It was widely known among us that for the next hour, we'd be flying through intersections and red lights, betting our safety that we could be faster than traffic.
By the time my rear tire hit the black pavement on Jefferson, it had also become clear that my wheels wouldn't grace any sidewalks.
Sidewalks are good for pedestrians, but there's just too much glass, too many bumps and driveways with cars seemingly waiting to mow you down. It's like a Detroit version of Nintendo's Paperboy.
Down & dirty
When the finish line nears, there's still a checkpoint where all teams must stop and receive four clues, each with a special instruction.
We were catching our breath as organizer Ron Shelton waded through the impatient teams explaining directions to somewhere near Lafayette Coney Island. The clue instructed teams to separate in order to retrieve, in fact, rotten fruit and paper airplanes. These absurd items, when collected, mean sacred "bonus points" for each team.
It was bad news for our team considering that two of our members couldn't navigate downtown Detroit, let alone its outskirts. We had to sacrifice some points, though we did get some.
The finish line was at the top of the spiral concrete walkway (dubbed "the Death Spiral") that leads up to the Joe Louis Arena covered skywalk. A finish line perhaps so heinous that Ben Chodoroff, one of the two organizers claimed, "It will rip the cog off your bike."
As my teammate Joe and I headed to the finish after finding our objects I realized that there were two death spirals, not one. I knew of the exact one specified for the race, but I was sure the other half of my team didn't; my fear was they'd tackle the bigger spiral that leads to the Cobo parking-roof.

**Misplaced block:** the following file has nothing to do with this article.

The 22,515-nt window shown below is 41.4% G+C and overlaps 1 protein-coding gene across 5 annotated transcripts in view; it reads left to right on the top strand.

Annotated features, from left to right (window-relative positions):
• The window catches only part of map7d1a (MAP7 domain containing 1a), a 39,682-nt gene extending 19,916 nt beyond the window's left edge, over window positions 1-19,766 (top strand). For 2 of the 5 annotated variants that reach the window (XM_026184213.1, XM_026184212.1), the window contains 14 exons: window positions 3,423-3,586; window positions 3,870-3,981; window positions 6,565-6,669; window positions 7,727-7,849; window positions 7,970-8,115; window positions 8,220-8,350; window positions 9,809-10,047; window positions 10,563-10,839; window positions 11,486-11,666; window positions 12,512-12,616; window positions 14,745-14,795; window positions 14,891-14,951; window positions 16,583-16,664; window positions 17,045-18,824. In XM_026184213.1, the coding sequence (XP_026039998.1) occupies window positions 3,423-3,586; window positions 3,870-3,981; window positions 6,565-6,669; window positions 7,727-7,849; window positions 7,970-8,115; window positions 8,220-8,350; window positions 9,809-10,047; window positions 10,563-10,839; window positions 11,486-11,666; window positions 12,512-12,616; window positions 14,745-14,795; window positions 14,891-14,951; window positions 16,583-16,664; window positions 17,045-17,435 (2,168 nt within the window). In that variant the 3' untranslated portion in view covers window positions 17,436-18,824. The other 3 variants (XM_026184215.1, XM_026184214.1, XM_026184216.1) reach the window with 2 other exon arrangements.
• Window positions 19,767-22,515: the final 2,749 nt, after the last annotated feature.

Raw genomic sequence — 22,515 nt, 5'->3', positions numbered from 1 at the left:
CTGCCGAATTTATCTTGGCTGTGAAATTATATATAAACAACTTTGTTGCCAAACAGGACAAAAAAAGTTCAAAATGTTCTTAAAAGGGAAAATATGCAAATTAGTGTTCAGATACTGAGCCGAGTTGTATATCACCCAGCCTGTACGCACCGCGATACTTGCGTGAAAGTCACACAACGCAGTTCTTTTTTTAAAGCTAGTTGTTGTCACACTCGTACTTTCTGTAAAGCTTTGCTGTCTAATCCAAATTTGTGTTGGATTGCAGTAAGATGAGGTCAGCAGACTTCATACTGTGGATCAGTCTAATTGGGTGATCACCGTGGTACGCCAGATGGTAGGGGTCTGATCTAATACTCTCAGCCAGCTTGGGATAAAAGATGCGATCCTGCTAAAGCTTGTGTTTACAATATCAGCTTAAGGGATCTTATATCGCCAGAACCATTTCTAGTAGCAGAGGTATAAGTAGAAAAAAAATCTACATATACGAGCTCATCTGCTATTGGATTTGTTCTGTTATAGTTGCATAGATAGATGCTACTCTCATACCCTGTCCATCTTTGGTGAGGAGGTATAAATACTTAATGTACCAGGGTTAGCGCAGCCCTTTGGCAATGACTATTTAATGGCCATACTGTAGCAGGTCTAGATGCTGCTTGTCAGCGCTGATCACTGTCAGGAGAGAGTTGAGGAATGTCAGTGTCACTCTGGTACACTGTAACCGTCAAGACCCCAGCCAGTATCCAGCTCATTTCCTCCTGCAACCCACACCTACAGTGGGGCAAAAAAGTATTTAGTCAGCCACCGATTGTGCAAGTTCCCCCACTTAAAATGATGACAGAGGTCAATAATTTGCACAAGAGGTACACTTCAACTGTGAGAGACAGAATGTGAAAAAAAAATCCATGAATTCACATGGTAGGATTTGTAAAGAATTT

As we trucked through downtown, riding one-handed for me was becoming easier as my calls to teammate Matt's phone went unanswered. Reaching my team pals felt like another puzzle necessary to complete the race.
Joe and I sped to the entrance of the spiral, winded and frustrated. Once we entered the tall concrete structure that housed the finish line, we stood on our pedals and pushed until we reached the finish line.
Our half of the team was done. And other riders had started to camp out while waiting for the rest of their broken teams.
More phone calls to my absent teammates. Still no luck.
I ran back down the spiral, completely oblivious that taking my bike would've been faster. My cycling shoes clicked and clacked while the hard plastic soles slipped on the cement with each frantic step. As I made it to the bottom, I ran through the door where riders were zooming by. I heard my teammates hootin' and hollerin' from above and realized my fear had come true. They were pushing up the wrong death spiral!
"It's the wrong one!" I bellowed. They must've heard because they turned around. I could still hear them hootin' and hollerin' a reminder that this race is all about the fun.
They picked up speed as they rolled down the wrong spiral. They shot back onto the street. I watched both of my teammates hammer their pedals as they entered the small opening to the correct death spiral.
I ran and clapped and yelled, "GO! GO! GO!"
The price paid for not collecting all of the bonus points and sprinting up to the wrong finish line dropped us out of the top three placed teams.
The Silent but Deadlies won the race for the second time in a row. One racer said he'd like to see friendly rivalries in the Alley Cat Races competing for some sort of farce token championships. "That would be just so much fun," he said.
The next Alley Cat Race begins at 8 p.m., Wednesday, July 11, in Hart Plaza. The race is free and open to all with a working bicycle. For more details go to myspace.com/alleycatdetroit.
Achille Bianchi is an editorial intern at Metro Times. Send comments to firstname.lastname@example.org